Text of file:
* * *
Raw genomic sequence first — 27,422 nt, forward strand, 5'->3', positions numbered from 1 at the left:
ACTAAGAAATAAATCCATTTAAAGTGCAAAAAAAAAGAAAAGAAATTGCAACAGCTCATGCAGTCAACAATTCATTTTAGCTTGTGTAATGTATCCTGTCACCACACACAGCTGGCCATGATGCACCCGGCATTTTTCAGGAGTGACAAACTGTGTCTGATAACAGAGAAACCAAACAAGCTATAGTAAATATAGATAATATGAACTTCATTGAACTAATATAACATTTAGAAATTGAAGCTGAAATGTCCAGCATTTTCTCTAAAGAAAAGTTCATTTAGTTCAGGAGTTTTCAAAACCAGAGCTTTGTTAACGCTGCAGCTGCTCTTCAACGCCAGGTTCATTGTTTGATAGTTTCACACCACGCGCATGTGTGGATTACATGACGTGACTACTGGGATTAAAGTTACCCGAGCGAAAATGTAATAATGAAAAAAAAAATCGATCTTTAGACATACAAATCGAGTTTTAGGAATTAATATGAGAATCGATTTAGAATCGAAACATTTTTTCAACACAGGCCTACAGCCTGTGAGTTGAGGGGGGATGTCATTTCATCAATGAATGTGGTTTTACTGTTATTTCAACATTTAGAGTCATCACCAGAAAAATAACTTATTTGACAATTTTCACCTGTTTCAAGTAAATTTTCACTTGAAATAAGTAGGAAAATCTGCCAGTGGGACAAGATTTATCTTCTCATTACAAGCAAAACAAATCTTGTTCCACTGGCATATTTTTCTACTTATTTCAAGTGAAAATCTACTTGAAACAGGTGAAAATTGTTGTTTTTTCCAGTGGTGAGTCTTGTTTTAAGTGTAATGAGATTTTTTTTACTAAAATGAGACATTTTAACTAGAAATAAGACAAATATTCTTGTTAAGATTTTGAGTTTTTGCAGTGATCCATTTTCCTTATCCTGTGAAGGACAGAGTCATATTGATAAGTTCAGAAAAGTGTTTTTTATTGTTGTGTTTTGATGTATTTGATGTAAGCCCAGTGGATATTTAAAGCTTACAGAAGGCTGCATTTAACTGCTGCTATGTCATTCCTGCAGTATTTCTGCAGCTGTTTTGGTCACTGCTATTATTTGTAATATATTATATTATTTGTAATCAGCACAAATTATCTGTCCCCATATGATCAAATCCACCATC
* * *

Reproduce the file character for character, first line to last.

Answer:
Raw genomic sequence first — 27,422 nt, forward strand, 5'->3', positions numbered from 1 at the left:
ACTAAGAAATAAATCCATTTAAAGTGCAAAAAAAAAGAAAAGAAATTGCAACAGCTCATGCAGTCAACAATTCATTTTAGCTTGTGTAATGTATCCTGTCACCACACACAGCTGGCCATGATGCACCCGGCATTTTTCAGGAGTGACAAACTGTGTCTGATAACAGAGAAACCAAACAAGCTATAGTAAATATAGATAATATGAACTTCATTGAACTAATATAACATTTAGAAATTGAAGCTGAAATGTCCAGCATTTTCTCTAAAGAAAAGTTCATTTAGTTCAGGAGTTTTCAAAACCAGAGCTTTGTTAACGCTGCAGCTGCTCTTCAACGCCAGGTTCATTGTTTGATAGTTTCACACCACGCGCATGTGTGGATTACATGACGTGACTACTGGGATTAAAGTTACCCGAGCGAAAATGTAATAATGAAAAAAAAAATCGATCTTTAGACATACAAATCGAGTTTTAGGAATTAATATGAGAATCGATTTAGAATCGAAACATTTTTTCAACACAGGCCTACAGCCTGTGAGTTGAGGGGGGATGTCATTTCATCAATGAATGTGGTTTTACTGTTATTTCAACATTTAGAGTCATCACCAGAAAAATAACTTATTTGACAATTTTCACCTGTTTCAAGTAAATTTTCACTTGAAATAAGTAGGAAAATCTGCCAGTGGGACAAGATTTATCTTCTCATTACAAGCAAAACAAATCTTGTTCCACTGGCATATTTTTCTACTTATTTCAAGTGAAAATCTACTTGAAACAGGTGAAAATTGTTGTTTTTTCCAGTGGTGAGTCTTGTTTTAAGTGTAATGAGATTTTTTTTACTAAAATGAGACATTTTAACTAGAAATAAGACAAATATTCTTGTTAAGATTTTGAGTTTTTGCAGTGATCCATTTTCCTTATCCTGTGAAGGACAGAGTCATATTGATAAGTTCAGAAAAGTGTTTTTTATTGTTGTGTTTTGATGTATTTGATGTAAGCCCAGTGGATATTTAAAGCTTACAGAAGGCTGCATTTAACTGCTGCTATGTCATTCCTGCAGTATTTCTGCAGCTGTTTTGGTCACTGCTATTATTTGTAATATATTATATTATTTGTAATCAGCACAAATTATCTGTCCCCATATGATCAAATCCACCATC